- By John HudsonJohn Hudson is a senior reporter at Foreign Policy, where he covers diplomacy and national security issues in Washington. He has reported from several geopolitical hotspots, including Ukraine, Pakistan, Malaysia, China, and Georgia. Prior to joining FP, John covered politics and global affairs for the Atlantic magazine’s news blog, the Atlantic Wire. In 2008, he covered the August war between Russia and Georgia from Tbilisi and the breakaway region of Abkhazia. He has appeared on CNN, MSNBC, BBC, C-SPAN, Fox News radio, Al Jazeera, and other broadcast outlets. He has been with the magazine since 2013.
The Senate has paved the way for Baghdad to buy dozens of powerful Apache helicopters, handing a major victory to Iraqi Prime Minister Nouri al-Maliki as he battles an emboldened al-Qaeda insurgency.
The weapons sale, which the Obama administration strongly supports, had been held up by Sen. Bob Menendez, chairman of the Senate Foreign Relations Committee, and other powerful lawmakers because of concerns that Maliki could use the equipment for an internal crackdown on Iraq’s various minority communities. Menendez’s committee has now agreed to the sale because the State Department adequately addressed his concerns, according to a Senate aide familiar with the matter.
The move clears the way for Baghdad to lease six Apache attack helicopters and buy 24 more, and includes training, logistical support and equipment. The total price tag is estimated at more than $6.2 billion.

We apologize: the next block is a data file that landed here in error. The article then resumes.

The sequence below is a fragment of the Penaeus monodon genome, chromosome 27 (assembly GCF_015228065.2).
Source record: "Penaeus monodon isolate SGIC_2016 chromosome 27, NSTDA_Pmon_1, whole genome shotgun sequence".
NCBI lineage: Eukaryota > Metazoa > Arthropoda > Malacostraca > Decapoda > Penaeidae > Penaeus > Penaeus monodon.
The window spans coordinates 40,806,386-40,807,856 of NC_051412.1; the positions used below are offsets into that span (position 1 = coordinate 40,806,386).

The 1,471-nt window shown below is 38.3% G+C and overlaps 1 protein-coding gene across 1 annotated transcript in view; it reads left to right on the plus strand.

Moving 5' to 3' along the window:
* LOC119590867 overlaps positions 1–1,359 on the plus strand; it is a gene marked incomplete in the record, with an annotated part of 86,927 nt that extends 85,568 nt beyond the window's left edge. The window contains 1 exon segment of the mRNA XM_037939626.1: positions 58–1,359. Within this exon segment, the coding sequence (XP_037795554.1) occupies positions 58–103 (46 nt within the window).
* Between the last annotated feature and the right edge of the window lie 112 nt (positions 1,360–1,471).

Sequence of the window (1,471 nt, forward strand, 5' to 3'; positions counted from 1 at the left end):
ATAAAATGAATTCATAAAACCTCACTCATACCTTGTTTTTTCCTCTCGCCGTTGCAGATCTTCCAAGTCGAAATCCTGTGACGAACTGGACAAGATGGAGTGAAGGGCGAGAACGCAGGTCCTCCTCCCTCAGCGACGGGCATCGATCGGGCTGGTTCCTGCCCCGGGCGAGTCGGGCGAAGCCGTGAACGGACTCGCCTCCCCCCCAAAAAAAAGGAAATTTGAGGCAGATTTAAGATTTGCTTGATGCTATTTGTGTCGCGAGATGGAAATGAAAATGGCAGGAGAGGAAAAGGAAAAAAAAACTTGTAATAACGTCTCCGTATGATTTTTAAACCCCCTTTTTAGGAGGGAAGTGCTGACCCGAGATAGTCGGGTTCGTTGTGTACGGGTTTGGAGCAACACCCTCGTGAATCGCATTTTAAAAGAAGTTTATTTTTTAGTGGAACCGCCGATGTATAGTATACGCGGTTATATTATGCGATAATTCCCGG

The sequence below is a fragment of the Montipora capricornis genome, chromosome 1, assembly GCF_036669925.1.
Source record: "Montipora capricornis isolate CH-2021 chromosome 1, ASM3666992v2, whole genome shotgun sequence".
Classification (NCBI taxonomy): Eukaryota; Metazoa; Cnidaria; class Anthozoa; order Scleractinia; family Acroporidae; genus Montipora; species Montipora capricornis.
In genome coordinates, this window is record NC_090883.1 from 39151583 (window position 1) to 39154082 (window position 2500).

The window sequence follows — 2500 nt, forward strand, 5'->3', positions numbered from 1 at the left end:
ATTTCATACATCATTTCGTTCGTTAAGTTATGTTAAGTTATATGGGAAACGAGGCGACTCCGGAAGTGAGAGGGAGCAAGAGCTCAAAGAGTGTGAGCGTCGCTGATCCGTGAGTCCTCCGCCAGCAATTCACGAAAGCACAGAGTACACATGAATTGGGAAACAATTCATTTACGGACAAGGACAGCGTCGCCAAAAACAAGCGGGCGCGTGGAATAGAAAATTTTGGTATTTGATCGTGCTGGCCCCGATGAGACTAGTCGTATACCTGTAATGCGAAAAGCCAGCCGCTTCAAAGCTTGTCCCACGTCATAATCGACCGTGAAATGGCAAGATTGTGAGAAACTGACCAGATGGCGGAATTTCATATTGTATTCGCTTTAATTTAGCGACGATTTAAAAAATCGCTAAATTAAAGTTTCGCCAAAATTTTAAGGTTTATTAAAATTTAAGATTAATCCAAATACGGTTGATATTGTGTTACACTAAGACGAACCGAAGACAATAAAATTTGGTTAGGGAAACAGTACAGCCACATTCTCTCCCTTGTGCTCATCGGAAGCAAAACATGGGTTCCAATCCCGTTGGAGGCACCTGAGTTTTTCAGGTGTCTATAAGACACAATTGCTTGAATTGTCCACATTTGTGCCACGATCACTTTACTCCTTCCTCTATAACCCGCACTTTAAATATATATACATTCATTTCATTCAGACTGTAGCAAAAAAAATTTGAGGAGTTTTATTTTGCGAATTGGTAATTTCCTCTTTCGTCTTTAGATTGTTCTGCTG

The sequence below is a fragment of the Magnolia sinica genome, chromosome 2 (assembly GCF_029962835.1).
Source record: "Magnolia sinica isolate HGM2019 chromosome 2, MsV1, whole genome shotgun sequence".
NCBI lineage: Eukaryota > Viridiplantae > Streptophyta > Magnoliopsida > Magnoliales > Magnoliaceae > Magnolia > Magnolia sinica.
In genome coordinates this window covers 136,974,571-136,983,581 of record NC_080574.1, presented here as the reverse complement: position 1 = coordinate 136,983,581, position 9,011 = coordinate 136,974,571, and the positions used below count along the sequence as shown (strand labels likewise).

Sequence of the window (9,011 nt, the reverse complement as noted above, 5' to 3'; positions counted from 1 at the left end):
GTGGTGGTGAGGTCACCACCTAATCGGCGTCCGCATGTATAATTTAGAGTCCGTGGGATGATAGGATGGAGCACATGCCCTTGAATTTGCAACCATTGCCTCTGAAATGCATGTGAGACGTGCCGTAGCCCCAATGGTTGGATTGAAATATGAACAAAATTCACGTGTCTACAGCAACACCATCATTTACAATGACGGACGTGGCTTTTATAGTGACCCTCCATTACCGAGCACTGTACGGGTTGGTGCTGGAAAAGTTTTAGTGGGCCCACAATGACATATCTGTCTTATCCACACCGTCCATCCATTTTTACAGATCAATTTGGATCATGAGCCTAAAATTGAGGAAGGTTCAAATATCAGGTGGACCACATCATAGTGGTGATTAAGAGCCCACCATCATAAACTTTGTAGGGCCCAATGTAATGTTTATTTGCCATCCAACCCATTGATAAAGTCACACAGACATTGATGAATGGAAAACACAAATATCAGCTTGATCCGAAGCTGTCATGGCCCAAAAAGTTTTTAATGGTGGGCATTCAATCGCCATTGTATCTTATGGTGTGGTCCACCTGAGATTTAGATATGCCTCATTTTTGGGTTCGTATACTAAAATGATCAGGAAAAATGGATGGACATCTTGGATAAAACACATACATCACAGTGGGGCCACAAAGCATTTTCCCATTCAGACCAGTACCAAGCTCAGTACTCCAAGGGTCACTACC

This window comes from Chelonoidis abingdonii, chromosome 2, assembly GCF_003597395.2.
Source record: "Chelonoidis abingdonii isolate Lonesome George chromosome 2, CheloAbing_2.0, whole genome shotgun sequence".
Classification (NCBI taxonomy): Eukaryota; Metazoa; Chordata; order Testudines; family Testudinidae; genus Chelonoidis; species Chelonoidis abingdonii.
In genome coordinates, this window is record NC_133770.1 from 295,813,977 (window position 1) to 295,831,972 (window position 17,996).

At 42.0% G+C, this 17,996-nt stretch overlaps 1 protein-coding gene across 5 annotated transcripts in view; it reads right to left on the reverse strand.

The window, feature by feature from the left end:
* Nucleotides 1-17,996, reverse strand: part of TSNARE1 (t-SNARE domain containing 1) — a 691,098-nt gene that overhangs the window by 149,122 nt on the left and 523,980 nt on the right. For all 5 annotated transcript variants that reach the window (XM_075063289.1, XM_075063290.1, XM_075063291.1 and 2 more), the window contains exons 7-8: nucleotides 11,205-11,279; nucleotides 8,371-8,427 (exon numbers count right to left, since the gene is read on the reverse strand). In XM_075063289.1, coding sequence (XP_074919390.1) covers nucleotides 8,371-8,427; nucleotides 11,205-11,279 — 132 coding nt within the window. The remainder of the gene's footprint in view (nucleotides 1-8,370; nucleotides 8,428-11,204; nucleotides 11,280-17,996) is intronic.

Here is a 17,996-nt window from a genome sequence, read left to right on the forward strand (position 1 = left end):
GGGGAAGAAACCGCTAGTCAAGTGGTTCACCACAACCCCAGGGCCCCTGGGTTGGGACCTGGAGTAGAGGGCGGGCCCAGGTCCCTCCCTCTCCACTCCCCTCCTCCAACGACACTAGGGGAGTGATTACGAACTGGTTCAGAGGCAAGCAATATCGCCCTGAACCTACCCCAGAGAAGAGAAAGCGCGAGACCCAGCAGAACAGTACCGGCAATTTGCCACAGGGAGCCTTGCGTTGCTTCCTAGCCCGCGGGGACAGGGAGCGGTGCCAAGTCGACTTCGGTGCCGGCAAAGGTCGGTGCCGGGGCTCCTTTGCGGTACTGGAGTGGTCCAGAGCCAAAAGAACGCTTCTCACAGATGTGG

Iraq has wanted the helicopters for more than a year, but Maliki’s government has stepped up its lobbying campaign in recent months because of his country’s intensifying war with the al-Qaeda militants who recently conquered the key city of Fallujah. Maliki used a recent meeting with Vice President Joe Biden to personally ask for his help in winning over lawmakers like Menendez.
Still, the equipment won’t come immediately. The leased helicopters aren’t scheduled to arrive in Iraq until the summer and the purchased Apaches haven’t even been built yet. Unfortunately for Maliki, the war against al-Qaeda shows no sign of ending anytime soon.
Since 2005, the U.S. has sent more than $14 billion worth in equipment and training to Iraq. In the past year, deliveries have included hellfire missiles, C-130J aircraft and a Rapid Avenger surface-to-air missile battery. On Sunday, Vice President Joe Biden spoke to Iraqi Prime Minister Nouri al-Maliki and pledged support to Iraq in its battle against al Qaeda militants. The call came as shootings and car bombs killed 13 people across the country.